Just before I sat down to write this article about writer’s block I stared at a blank screen for about 10 minutes waiting to spark some bits of inspiration. My mind was blank (maybe on overload) until I started focusing and words began to flow.
Actually I really don’t believe in writer’s block. It’s normally a temporary lack of focused direction that often happens when you start or restart a writing project. In fact, it still happens to me after 20 years as a writer and author – but it’s never stopped me from meeting deadlines.
“Reputation” and “Visibility” are the top two reasons to become a writer. Writing articles, a blog or a book brings a higher level of credibility to your expertise. Being a successful writer builds your value and creates an open door of opportunities.
If the Marquis de Sade could write a book in prison using a quill (or anything else he could
get his hands on), you can certainly write a book from the comfort of your own home. How do you start writing? “Get your butt in the chair!” Just sit down and write! What it takes is an extended commitment of time.
After I completed my first book I thought, “I’ll never write another book because it’s too much work.” And now this is my seventh book. Writing is not only time consuming, it’s actually somewhat of a self-indulgent process with lots of focused alone time. The upside to taking the time to write is the final outcome … you’re a published author!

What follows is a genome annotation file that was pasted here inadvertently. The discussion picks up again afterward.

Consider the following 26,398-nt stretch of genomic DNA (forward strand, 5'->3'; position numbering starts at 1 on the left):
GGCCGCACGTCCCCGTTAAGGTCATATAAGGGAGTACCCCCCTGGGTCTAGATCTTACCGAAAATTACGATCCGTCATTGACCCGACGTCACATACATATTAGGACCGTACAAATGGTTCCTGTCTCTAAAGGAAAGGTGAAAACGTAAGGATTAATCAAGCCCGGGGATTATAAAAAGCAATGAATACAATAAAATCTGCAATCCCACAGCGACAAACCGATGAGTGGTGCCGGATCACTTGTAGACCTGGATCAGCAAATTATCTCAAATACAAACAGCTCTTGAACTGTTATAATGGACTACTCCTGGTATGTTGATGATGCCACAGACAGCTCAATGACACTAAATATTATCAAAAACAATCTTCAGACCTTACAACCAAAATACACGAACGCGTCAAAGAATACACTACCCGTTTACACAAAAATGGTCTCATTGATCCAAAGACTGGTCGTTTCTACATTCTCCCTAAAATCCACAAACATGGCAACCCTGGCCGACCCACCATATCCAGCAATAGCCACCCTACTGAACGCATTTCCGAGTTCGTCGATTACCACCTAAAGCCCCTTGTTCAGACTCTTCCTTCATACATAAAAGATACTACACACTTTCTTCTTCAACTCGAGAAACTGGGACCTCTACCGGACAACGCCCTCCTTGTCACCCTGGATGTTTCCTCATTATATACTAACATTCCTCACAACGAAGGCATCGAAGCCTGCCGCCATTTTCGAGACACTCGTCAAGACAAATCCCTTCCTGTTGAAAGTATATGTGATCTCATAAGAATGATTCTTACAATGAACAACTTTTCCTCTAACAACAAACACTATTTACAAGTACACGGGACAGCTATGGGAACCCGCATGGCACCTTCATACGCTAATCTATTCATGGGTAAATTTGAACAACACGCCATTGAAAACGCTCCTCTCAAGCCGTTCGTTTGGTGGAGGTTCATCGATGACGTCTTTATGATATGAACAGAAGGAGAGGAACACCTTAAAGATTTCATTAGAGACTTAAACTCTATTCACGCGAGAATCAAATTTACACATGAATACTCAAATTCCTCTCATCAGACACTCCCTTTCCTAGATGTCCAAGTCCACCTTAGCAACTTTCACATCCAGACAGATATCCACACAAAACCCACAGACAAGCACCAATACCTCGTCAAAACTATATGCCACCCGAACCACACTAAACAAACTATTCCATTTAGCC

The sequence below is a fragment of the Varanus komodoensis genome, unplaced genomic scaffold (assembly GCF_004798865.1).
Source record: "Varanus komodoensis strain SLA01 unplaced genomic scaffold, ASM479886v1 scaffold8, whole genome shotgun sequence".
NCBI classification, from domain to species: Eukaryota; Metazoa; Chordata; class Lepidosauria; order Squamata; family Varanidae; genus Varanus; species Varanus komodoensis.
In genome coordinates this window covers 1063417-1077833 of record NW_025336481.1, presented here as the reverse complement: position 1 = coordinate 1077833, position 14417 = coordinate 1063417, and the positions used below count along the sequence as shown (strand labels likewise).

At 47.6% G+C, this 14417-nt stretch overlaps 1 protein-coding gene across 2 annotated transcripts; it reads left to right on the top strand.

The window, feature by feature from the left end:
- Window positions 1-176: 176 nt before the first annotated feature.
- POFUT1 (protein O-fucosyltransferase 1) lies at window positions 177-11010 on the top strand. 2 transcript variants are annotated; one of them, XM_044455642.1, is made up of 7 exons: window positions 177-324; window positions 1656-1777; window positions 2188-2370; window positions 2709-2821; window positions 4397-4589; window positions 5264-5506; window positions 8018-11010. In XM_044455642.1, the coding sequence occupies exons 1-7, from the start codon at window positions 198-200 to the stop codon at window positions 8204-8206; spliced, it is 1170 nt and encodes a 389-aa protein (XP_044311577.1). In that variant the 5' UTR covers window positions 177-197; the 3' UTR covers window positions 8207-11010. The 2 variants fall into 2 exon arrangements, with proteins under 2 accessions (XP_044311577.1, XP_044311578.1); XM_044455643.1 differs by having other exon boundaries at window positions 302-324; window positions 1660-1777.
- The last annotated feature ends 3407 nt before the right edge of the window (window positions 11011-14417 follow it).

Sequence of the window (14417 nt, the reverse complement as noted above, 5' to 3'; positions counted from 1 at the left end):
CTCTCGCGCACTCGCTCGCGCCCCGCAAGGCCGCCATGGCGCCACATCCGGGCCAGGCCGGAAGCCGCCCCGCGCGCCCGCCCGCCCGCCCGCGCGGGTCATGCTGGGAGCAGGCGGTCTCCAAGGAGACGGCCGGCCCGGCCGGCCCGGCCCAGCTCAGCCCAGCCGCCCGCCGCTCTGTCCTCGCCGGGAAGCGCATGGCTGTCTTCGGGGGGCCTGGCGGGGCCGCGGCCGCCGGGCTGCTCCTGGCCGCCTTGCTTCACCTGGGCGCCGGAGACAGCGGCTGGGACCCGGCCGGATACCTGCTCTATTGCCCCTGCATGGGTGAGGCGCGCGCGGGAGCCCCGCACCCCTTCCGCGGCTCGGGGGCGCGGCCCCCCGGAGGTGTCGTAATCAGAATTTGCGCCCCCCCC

Writing will certainly expand your level of expertise and allow you to be seen as an authority on your chosen topic. So start writing! The only reason you should get stuck is not knowing which direction to go.
Below are 5 ways to fight writer’s block:
1. Find a quiet place to write. Writing is a solo act that requires your complete focus without distractions. For example, when I was writing my book The Highly Paid Expert I was on a strict deadline to complete the book in just 3 months for my publisher. I rented a cabin in the woods away from home and family to relax and focus on writing … and knocked out the first 7 chapters in just two days.
2. Commit to a timeline to begin and complete your writing project. Deadlines (even self-imposed) definitely help to get things accomplished.
3. Develop a system, plan and/or layout. This will help you visualize and focus for the entire project. A plan will create a clear vision and path that’s broken down into smaller, bite-size nuggets of information so the entire project no longer feels overwhelming.
4. Brainstorm the overall project before you begin writing. Create a clear vision in
your mind of who your writing supports and how you will educate, inspire, entertain or teach others through your writing. Once you have completed your brainstorming session it will motivate you to start writing.
5. Develop an attention grabbing title and subtitle. Your title is extremely important. It is part of the overall impression and captures your readers’ attention. The title sets the tone and creates a promise of what you will deliver. When your writing flows well and navigates the reader through a process, it will also take your readers on a journey. If you’ve done a great job, your readers will want to read more from you and stay connected. Your writing can become a powerful ongoing marketing tool to promote your expertise and your services and help you attract more high-value clients.